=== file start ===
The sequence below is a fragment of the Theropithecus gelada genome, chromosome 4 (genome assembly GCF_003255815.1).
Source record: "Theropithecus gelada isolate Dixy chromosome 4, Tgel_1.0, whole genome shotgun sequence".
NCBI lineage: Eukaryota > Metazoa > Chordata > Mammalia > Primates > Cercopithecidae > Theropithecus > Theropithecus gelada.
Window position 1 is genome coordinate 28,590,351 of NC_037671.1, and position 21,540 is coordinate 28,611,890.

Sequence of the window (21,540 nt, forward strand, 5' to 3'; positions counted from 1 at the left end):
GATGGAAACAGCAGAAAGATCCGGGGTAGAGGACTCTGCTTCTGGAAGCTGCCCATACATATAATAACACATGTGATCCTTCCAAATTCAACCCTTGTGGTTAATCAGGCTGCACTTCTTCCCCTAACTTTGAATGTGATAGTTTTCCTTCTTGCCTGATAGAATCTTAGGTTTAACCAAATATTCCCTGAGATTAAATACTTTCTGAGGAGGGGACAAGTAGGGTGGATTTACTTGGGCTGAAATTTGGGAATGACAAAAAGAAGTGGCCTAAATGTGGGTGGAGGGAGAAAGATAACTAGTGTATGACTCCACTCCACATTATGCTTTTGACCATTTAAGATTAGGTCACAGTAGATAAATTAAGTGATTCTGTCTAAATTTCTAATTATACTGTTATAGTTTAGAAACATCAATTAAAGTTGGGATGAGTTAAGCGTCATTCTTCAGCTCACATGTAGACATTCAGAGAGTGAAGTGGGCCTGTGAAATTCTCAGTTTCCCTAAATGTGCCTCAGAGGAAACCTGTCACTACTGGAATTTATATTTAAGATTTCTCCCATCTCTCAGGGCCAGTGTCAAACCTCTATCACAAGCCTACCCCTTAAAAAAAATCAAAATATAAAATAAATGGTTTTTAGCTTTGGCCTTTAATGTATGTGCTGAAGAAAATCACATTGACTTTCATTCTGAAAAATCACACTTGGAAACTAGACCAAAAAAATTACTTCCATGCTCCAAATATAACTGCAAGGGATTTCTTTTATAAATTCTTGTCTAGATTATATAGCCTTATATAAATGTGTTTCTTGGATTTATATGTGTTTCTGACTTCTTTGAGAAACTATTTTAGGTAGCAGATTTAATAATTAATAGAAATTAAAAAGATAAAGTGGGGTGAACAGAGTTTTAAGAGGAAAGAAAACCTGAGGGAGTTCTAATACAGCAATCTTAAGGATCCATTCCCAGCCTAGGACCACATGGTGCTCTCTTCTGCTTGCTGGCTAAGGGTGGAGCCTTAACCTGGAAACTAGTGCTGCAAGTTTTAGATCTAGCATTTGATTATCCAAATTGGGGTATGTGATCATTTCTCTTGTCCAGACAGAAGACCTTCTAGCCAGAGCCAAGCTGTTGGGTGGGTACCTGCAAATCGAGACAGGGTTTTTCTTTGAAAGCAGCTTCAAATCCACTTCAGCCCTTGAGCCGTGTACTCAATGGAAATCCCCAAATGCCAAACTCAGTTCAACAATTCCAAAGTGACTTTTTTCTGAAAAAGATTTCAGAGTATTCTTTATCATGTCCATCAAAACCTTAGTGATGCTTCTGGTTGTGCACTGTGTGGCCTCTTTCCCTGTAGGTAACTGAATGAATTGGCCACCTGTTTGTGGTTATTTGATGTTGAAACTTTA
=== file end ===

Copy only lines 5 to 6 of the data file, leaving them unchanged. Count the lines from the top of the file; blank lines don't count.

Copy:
Sequence of the window (21,540 nt, forward strand, 5' to 3'; positions counted from 1 at the left end):
GATGGAAACAGCAGAAAGATCCGGGGTAGAGGACTCTGCTTCTGGAAGCTGCCCATACATATAATAACACATGTGATCCTTCCAAATTCAACCCTTGTGGTTAATCAGGCTGCACTTCTTCCCCTAACTTTGAATGTGATAGTTTTCCTTCTTGCCTGATAGAATCTTAGGTTTAACCAAATATTCCCTGAGATTAAATACTTTCTGAGGAGGGGACAAGTAGGGTGGATTTACTTGGGCTGAAATTTGGGAATGACAAAAAGAAGTGGCCTAAATGTGGGTGGAGGGAGAAAGATAACTAGTGTATGACTCCACTCCACATTATGCTTTTGACCATTTAAGATTAGGTCACAGTAGATAAATTAAGTGATTCTGTCTAAATTTCTAATTATACTGTTATAGTTTAGAAACATCAATTAAAGTTGGGATGAGTTAAGCGTCATTCTTCAGCTCACATGTAGACATTCAGAGAGTGAAGTGGGCCTGTGAAATTCTCAGTTTCCCTAAATGTGCCTCAGAGGAAACCTGTCACTACTGGAATTTATATTTAAGATTTCTCCCATCTCTCAGGGCCAGTGTCAAACCTCTATCACAAGCCTACCCCTTAAAAAAAATCAAAATATAAAATAAATGGTTTTTAGCTTTGGCCTTTAATGTATGTGCTGAAGAAAATCACATTGACTTTCATTCTGAAAAATCACACTTGGAAACTAGACCAAAAAAATTACTTCCATGCTCCAAATATAACTGCAAGGGATTTCTTTTATAAATTCTTGTCTAGATTATATAGCCTTATATAAATGTGTTTCTTGGATTTATATGTGTTTCTGACTTCTTTGAGAAACTATTTTAGGTAGCAGATTTAATAATTAATAGAAATTAAAAAGATAAAGTGGGGTGAACAGAGTTTTAAGAGGAAAGAAAACCTGAGGGAGTTCTAATACAGCAATCTTAAGGATCCATTCCCAGCCTAGGACCACATGGTGCTCTCTTCTGCTTGCTGGCTAAGGGTGGAGCCTTAACCTGGAAACTAGTGCTGCAAGTTTTAGATCTAGCATTTGATTATCCAAATTGGGGTATGTGATCATTTCTCTTGTCCAGACAGAAGACCTTCTAGCCAGAGCCAAGCTGTTGGGTGGGTACCTGCAAATCGAGACAGGGTTTTTCTTTGAAAGCAGCTTCAAATCCACTTCAGCCCTTGAGCCGTGTACTCAATGGAAATCCCCAAATGCCAAACTCAGTTCAACAATTCCAAAGTGACTTTTTTCTGAAAAAGATTTCAGAGTATTCTTTATCATGTCCATCAAAACCTTAGTGATGCTTCTGGTTGTGCACTGTGTGGCCTCTTTCCCTGTAGGTAACTGAATGAATTGGCCACCTGTTTGTGGTTATTTGATGTTGAAACTTTA